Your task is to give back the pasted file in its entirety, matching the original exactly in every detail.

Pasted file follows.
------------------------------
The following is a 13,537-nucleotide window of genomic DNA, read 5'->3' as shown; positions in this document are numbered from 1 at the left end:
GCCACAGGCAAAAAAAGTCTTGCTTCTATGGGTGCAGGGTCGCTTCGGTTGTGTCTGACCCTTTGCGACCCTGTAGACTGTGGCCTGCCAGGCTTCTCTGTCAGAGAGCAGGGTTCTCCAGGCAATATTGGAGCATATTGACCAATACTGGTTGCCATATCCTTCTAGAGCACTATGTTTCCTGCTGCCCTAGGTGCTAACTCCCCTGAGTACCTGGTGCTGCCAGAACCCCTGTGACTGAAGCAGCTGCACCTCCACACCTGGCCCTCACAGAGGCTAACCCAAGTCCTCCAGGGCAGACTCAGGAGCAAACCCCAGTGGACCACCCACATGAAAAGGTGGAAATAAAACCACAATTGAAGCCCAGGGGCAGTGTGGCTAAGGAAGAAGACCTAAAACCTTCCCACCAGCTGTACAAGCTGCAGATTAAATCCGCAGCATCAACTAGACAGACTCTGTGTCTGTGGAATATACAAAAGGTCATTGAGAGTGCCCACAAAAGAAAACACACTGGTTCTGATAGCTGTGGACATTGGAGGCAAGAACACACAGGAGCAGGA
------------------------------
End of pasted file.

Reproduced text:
The following is a 13,537-nucleotide window of genomic DNA, read 5'->3' as shown; positions in this document are numbered from 1 at the left end:
GCCACAGGCAAAAAAAGTCTTGCTTCTATGGGTGCAGGGTCGCTTCGGTTGTGTCTGACCCTTTGCGACCCTGTAGACTGTGGCCTGCCAGGCTTCTCTGTCAGAGAGCAGGGTTCTCCAGGCAATATTGGAGCATATTGACCAATACTGGTTGCCATATCCTTCTAGAGCACTATGTTTCCTGCTGCCCTAGGTGCTAACTCCCCTGAGTACCTGGTGCTGCCAGAACCCCTGTGACTGAAGCAGCTGCACCTCCACACCTGGCCCTCACAGAGGCTAACCCAAGTCCTCCAGGGCAGACTCAGGAGCAAACCCCAGTGGACCACCCACATGAAAAGGTGGAAATAAAACCACAATTGAAGCCCAGGGGCAGTGTGGCTAAGGAAGAAGACCTAAAACCTTCCCACCAGCTGTACAAGCTGCAGATTAAATCCGCAGCATCAACTAGACAGACTCTGTGTCTGTGGAATATACAAAAGGTCATTGAGAGTGCCCACAAAAGAAAACACACTGGTTCTGATAGCTGTGGACATTGGAGGCAAGAACACACAGGAGCAGGA